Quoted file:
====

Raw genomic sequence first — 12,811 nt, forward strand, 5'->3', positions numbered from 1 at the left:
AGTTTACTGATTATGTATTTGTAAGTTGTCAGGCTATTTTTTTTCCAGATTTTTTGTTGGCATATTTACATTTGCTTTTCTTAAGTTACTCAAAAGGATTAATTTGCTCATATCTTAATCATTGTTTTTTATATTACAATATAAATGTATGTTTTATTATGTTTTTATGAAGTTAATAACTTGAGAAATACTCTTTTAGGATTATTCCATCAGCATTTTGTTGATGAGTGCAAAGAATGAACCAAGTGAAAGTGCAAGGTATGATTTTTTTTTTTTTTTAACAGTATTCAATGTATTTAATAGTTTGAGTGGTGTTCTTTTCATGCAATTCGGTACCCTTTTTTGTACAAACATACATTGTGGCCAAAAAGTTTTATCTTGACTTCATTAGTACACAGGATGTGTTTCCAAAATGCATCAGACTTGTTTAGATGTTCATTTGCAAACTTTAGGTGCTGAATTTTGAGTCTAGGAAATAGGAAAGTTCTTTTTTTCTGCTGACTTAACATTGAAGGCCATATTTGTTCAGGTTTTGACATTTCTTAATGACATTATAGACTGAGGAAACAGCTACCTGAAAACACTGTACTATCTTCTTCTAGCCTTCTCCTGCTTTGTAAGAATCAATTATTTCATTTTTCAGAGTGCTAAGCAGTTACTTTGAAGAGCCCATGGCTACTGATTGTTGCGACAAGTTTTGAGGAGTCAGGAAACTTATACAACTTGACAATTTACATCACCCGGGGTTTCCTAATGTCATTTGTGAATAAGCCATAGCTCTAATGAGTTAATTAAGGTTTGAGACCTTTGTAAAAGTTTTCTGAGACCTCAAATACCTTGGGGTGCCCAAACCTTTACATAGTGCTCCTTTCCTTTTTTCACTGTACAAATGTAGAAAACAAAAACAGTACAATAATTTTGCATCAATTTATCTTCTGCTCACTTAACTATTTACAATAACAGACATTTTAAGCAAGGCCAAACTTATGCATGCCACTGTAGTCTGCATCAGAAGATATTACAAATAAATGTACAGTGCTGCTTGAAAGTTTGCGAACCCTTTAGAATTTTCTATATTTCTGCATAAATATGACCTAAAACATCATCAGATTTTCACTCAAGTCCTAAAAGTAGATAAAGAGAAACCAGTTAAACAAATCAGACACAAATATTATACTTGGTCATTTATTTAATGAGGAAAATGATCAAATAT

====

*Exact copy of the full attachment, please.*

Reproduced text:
Raw genomic sequence first — 12,811 nt, forward strand, 5'->3', positions numbered from 1 at the left:
AGTTTACTGATTATGTATTTGTAAGTTGTCAGGCTATTTTTTTTCCAGATTTTTTGTTGGCATATTTACATTTGCTTTTCTTAAGTTACTCAAAAGGATTAATTTGCTCATATCTTAATCATTGTTTTTTATATTACAATATAAATGTATGTTTTATTATGTTTTTATGAAGTTAATAACTTGAGAAATACTCTTTTAGGATTATTCCATCAGCATTTTGTTGATGAGTGCAAAGAATGAACCAAGTGAAAGTGCAAGGTATGATTTTTTTTTTTTTTTAACAGTATTCAATGTATTTAATAGTTTGAGTGGTGTTCTTTTCATGCAATTCGGTACCCTTTTTTGTACAAACATACATTGTGGCCAAAAAGTTTTATCTTGACTTCATTAGTACACAGGATGTGTTTCCAAAATGCATCAGACTTGTTTAGATGTTCATTTGCAAACTTTAGGTGCTGAATTTTGAGTCTAGGAAATAGGAAAGTTCTTTTTTTCTGCTGACTTAACATTGAAGGCCATATTTGTTCAGGTTTTGACATTTCTTAATGACATTATAGACTGAGGAAACAGCTACCTGAAAACACTGTACTATCTTCTTCTAGCCTTCTCCTGCTTTGTAAGAATCAATTATTTCATTTTTCAGAGTGCTAAGCAGTTACTTTGAAGAGCCCATGGCTACTGATTGTTGCGACAAGTTTTGAGGAGTCAGGAAACTTATACAACTTGACAATTTACATCACCCGGGGTTTCCTAATGTCATTTGTGAATAAGCCATAGCTCTAATGAGTTAATTAAGGTTTGAGACCTTTGTAAAAGTTTTCTGAGACCTCAAATACCTTGGGGTGCCCAAACCTTTACATAGTGCTCCTTTCCTTTTTTCACTGTACAAATGTAGAAAACAAAAACAGTACAATAATTTTGCATCAATTTATCTTCTGCTCACTTAACTATTTACAATAACAGACATTTTAAGCAAGGCCAAACTTATGCATGCCACTGTAGTCTGCATCAGAAGATATTACAAATAAATGTACAGTGCTGCTTGAAAGTTTGCGAACCCTTTAGAATTTTCTATATTTCTGCATAAATATGACCTAAAACATCATCAGATTTTCACTCAAGTCCTAAAAGTAGATAAAGAGAAACCAGTTAAACAAATCAGACACAAATATTATACTTGGTCATTTATTTAATGAGGAAAATGATCAAATAT